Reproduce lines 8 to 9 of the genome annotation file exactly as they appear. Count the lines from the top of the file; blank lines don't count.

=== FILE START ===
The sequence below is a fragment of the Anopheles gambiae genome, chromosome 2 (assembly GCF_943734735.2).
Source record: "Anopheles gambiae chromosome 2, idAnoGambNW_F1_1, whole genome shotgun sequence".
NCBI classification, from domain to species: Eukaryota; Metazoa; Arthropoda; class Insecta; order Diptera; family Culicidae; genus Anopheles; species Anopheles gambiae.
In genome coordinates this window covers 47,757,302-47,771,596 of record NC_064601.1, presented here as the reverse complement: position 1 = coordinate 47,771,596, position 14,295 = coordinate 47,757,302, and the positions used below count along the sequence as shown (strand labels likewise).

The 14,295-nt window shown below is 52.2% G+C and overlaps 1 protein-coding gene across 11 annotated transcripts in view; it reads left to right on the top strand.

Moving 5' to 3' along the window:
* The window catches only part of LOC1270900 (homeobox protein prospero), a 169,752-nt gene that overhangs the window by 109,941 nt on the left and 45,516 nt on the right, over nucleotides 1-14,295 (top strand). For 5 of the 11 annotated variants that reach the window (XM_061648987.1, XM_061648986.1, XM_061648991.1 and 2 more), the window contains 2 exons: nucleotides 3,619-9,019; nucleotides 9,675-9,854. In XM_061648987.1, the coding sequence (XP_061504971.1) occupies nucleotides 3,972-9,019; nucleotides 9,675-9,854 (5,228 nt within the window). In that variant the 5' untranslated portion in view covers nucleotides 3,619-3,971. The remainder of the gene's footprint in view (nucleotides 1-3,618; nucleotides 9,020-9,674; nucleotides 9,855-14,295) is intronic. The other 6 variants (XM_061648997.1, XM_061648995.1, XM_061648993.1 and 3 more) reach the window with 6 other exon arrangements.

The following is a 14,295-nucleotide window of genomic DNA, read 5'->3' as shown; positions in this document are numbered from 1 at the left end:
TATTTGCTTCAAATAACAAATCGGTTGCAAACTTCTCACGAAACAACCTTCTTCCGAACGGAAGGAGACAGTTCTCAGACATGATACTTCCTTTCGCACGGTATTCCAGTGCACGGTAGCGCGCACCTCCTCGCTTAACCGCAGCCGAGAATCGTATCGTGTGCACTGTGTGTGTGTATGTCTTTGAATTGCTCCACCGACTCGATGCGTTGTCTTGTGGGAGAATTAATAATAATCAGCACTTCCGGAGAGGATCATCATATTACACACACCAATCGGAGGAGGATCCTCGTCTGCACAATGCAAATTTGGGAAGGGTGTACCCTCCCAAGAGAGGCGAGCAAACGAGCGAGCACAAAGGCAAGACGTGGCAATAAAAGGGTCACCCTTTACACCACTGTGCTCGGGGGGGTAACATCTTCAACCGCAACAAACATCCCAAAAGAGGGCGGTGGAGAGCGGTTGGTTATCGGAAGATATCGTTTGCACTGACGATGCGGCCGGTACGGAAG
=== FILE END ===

The following is a 14,295-nucleotide window of genomic DNA, read 5'->3' as shown; positions in this document are numbered from 1 at the left end:
TATTTGCTTCAAATAACAAATCGGTTGCAAACTTCTCACGAAACAACCTTCTTCCGAACGGAAGGAGACAGTTCTCAGACATGATACTTCCTTTCGCACGGTATTCCAGTGCACGGTAGCGCGCACCTCCTCGCTTAACCGCAGCCGAGAATCGTATCGTGTGCACTGTGTGTGTGTATGTCTTTGAATTGCTCCACCGACTCGATGCGTTGTCTTGTGGGAGAATTAATAATAATCAGCACTTCCGGAGAGGATCATCATATTACACACACCAATCGGAGGAGGATCCTCGTCTGCACAATGCAAATTTGGGAAGGGTGTACCCTCCCAAGAGAGGCGAGCAAACGAGCGAGCACAAAGGCAAGACGTGGCAATAAAAGGGTCACCCTTTACACCACTGTGCTCGGGGGGGTAACATCTTCAACCGCAACAAACATCCCAAAAGAGGGCGGTGGAGAGCGGTTGGTTATCGGAAGATATCGTTTGCACTGACGATGCGGCCGGTACGGAAG